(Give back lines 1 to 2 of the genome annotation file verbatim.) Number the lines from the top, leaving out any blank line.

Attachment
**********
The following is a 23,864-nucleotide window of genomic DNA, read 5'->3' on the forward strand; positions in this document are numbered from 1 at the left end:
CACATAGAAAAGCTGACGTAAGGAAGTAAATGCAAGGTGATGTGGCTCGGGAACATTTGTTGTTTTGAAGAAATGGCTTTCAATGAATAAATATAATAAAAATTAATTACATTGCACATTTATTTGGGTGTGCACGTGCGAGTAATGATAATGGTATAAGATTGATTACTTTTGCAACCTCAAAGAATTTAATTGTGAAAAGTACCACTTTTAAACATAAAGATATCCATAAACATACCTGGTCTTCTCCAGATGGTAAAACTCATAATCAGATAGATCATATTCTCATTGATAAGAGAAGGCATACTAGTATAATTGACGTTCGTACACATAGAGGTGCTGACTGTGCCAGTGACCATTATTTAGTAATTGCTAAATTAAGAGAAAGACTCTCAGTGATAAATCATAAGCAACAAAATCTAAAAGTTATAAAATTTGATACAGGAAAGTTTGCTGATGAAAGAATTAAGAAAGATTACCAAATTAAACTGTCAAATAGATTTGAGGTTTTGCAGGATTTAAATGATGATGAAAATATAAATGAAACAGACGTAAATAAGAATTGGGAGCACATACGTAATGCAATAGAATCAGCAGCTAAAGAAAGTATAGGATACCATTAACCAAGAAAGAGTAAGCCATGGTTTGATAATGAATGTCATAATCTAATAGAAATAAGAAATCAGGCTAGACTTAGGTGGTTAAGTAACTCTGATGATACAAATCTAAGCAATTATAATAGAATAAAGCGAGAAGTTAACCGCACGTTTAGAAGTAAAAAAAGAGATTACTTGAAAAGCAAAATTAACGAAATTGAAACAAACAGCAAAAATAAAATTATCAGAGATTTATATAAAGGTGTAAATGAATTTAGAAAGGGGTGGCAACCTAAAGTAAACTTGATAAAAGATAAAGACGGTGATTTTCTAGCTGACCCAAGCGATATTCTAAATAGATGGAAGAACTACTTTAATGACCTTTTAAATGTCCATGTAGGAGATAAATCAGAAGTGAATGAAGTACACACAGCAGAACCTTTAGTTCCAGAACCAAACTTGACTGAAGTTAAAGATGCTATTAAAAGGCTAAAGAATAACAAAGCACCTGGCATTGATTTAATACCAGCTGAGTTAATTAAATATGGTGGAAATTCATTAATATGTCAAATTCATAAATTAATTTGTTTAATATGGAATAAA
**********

The following is a 23,864-nucleotide window of genomic DNA, read 5'->3' on the forward strand; positions in this document are numbered from 1 at the left end:
CACATAGAAAAGCTGACGTAAGGAAGTAAATGCAAGGTGATGTGGCTCGGGAACATTTGTTGTTTTGAAGAAATGGCTTTCAATGAATAAATATAATAAAAATTAATTACATTGCACATTTATTTGGGTGTGCACGTGCGAGTAATGATAATGGTATAAGATTGATTACTTTTGCAACCTCAAAGAATTTAATTGTGAAAAGTACCACTTTTAAACATAAAGATATCCATAAACATACCTGGTCTTCTCCAGATGGTAAAACTCATAATCAGATAGATCATATTCTCATTGATAAGAGAAGGCATACTAGTATAATTGACGTTCGTACACATAGAGGTGCTGACTGTGCCAGTGACCATTATTTAGTAATTGCTAAATTAAGAGAAAGACTCTCAGTGATAAATCATAAGCAACAAAATCTAAAAGTTATAAAATTTGATACAGGAAAGTTTGCTGATGAAAGAATTAAGAAAGATTACCAAATTAAACTGTCAAATAGATTTGAGGTTTTGCAGGATTTAAATGATGATGAAAATATAAATGAAACAGACGTAAATAAGAATTGGGAGCACATACGTAATGCAATAGAATCAGCAGCTAAAGAAAGTATAGGATACCATTAACCAAGAAAGAGTAAGCCATGGTTTGATAATGAATGTCATAATCTAATAGAAATAAGAAATCAGGCTAGACTTAGGTGGTTAAGTAACTCTGATGATACAAATCTAAGCAATTATAATAGAATAAAGCGAGAAGTTAACCGCACGTTTAGAAGTAAAAAAAGAGATTACTTGAAAAGCAAAATTAACGAAATTGAAACAAACAGCAAAAATAAAATTATCAGAGATTTATATAAAGGTGTAAATGAATTTAGAAAGGGGTGGCAACCTAAAGTAAACTTGATAAAAGATAAAGACGGTGATTTTCTAGCTGACCCAAGCGATATTCTAAATAGATGGAAGAACTACTTTAATGACCTTTTAAATGTCCATGTAGGAGATAAATCAGAAGTGAATGAAGTACACACAGCAGAACCTTTAGTTCCAGAACCAAACTTGACTGAAGTTAAAGATGCTATTAAAAGGCTAAAGAATAACAAAGCACCTGGCATTGATTTAATACCAGCTGAGTTAATTAAATATGGTGGAAATTCATTAATATGTCAAATTCATAAATTAATTTGTTTAATATGGAATAAA